Recently I read a stunning book by a writer I admire very much, Tim Farrington. He loves St. John of the Cross as I do. He's also no stranger to the Dark Night of the Soul--I don't just mean the poem and commentary St. John of the Cross wrote. I mean the experience. At some point, Farrington, who had the ambition most writers have full of dreams of being on Oprah and making the New York Times bestseller list, had to  do some business with God. He wondered if God had called him to be small, rather than large. He even entertained the thought that God called him to be a failure. Lordy, mercy! I've had this conversation with the Lord. Remember I told you my friend said I may have a vocation to suffer, and how I sorta wanted to kill him for even suggesting it? But a cross is firmly planted on my shoulder that insists on me being given to the broken, which requires me to be broken myself. 

Have I ever told you that I've felt jealous of the success of some of my fellow writers? That I felt angry that some people who don't particularly write beautifully experience wild success, while my sales numbers falter and my books become increasingly obscure. And you know what happens when you look at other people with jealously or envy? You stop looking at the Beloved, who has not forgotten you. This is hard to do lovies. A part of me is wicked ambitious.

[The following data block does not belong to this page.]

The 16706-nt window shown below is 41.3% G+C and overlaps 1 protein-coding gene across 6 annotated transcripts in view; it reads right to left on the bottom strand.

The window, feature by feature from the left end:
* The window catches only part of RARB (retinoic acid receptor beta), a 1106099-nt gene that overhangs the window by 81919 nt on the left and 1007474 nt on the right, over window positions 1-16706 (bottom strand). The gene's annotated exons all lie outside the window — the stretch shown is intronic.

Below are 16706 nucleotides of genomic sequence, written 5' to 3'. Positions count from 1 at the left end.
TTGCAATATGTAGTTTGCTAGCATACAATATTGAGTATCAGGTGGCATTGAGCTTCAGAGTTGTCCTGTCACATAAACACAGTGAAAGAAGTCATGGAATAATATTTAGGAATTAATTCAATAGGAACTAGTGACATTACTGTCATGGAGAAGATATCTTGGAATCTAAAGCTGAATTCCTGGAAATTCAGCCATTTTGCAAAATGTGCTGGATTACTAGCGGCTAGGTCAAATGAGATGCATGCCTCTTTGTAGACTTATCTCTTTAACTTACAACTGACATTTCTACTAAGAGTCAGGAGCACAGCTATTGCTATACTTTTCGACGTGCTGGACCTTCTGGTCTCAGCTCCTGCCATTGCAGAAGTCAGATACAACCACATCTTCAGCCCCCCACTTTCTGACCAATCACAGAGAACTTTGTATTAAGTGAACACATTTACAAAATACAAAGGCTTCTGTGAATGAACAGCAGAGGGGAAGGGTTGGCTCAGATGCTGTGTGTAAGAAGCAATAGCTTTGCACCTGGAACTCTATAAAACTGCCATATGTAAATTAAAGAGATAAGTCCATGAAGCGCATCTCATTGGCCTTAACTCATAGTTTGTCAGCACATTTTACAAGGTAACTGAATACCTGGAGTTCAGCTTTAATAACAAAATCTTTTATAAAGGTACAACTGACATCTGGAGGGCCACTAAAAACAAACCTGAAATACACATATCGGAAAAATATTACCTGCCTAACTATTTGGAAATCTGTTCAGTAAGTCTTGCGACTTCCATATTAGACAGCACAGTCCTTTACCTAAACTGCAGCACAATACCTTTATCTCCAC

But look at Jesus. His words to his disciples was that he was destined to suffer grievously. Rejected. But me, I've been unwilling to suffer or be rejected. And then I say yes to suffering and the little way. And then I say, "Take it away. I want to make it big!" In those moments I've got it all wrong. He's truly calling me to small. Intimate. Full of grace, and quiet, hidden beauty. And one more time, "No, I want the glory. I want to be a star."